By Darryl Shafto, Managing Director at Goscor Lift Truck Company – September 2018
Traditionally, the upfront capital cost of a piece of machinery used to be the prime determinant of many buying decisions. In many instances, it’s still the case, especially when times are this tough. The local market is still notorious for its insatiable appetite for cheaply-priced products without necessarily factoring in the bigger picture, which, in my view, is total cost of ownership (TCO). However, signs are clear that the market is maturing, as procurement departments are, slowly but surely, grasping the fact that price may not be king after all.
What we have seen in the materials handling equipment (MHE) space is that the buying decisions are largely application-specific. For example, for a machine that is destined for lower production applications – 100-hour and below per month – it is always about price! However, when customers start doing 200+ hours per month, TCO definitely plays a part in their buying decisions. Often this group of customers specifies maintenance contracts, together with a fleet management system to carefully measure all the relevant costs. Productivity and uptime are also key operational parameters that come into the equation.
It is my belief that investments in MHE are such big-ticket purchases, therefore, it’s principal to note that the ongoing costs once you have signed on the dotted line are as important as the upfront capital price. When buying a machine, decision makers should consider how much that equipment will cost over time. There are many definitions of TCO, but to put it in simple terms, it is a performance measure meant to uncover the lifetime costs associated with the piece of equipment, both before and after it’s purchased. In other terms, this can be defined as daily running costs linked to the longevity of the equipment, or ‘sweating’ of the asset to its fullest.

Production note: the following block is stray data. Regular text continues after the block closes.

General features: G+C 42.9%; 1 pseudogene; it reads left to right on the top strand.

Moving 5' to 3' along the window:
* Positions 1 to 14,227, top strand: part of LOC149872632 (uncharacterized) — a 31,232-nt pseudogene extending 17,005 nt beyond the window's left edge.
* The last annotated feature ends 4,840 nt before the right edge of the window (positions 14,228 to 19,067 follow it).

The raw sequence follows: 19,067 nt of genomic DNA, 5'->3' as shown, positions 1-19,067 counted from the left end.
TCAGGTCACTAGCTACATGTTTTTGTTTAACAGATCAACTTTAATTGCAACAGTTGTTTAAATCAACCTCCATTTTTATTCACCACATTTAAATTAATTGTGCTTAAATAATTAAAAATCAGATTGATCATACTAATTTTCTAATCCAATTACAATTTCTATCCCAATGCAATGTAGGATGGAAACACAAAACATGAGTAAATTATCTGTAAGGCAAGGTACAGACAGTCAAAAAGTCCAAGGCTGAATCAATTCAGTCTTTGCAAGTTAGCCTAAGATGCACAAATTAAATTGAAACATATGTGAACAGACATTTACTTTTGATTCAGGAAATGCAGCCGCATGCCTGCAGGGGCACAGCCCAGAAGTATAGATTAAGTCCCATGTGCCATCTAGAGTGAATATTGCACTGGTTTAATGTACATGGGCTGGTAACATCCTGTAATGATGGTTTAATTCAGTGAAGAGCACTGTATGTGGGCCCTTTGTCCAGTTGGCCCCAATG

I fully understand that the lure for a so-called “cheap” price is too good to forgo, especially during these turbulent economic times. However, as was once brilliantly put by Benjamin Franklin, “the acrimony of poor quality is remembered long after the sweetness of a low price”. That rings to for our local market, often we go for price over quality. It is strategic to think of the purchase of mission critical equipment as an investment, and the company’s MHE is no different.
The aftermarket service downtime is often the first pain point that quickly awakens an equipment buyer from their resounding price slumber. It is for this reason I believe that the business owner should take into account the repercussions of downtime, poor service turnaround times, poor parts availability, incessant breakdowns, non-after-hours availability and generally poor product quality.
TCO should be an important measure in buying decisions of this nature. It should be factored into the buying criteria as a cheaper product may not last as long and require regular repairs. Owners and management should also devote some time into educating procurement departments on such matters of importance, especially TCO.
At Goscor Lift Truck Company (GLTC), we have also invested time and money into various management systems linked to our Autoline (in-house management system), which tracks all breakdowns and costs outside of maintenance contracts. The system also schedules service intervals, among other operational specifics, and is backed by world-class service technicians offering a 24/7 service to all major customers.
This is driven by our understanding that uptime is a very important key component to achieving greater TCO. Our focus on uptime is also based on the understanding that customers only make money when their machines are running. That is why GLTC is always looking at processes and systems that provide service technicians with more efficient access to information and support than before – ensuring shorter resolution times for the customer.
Solving machine issues instantly is such an important contributor to our customers’ success, that GLTC has placed uptime and ultimately TCO at the heart of its strategy in southern Africa. Using digitalisation tools, such as fleet management systems, as one enabler of improving efficiencies, we are adopting an extended enterprise view to be even more proactive in the support of our customers.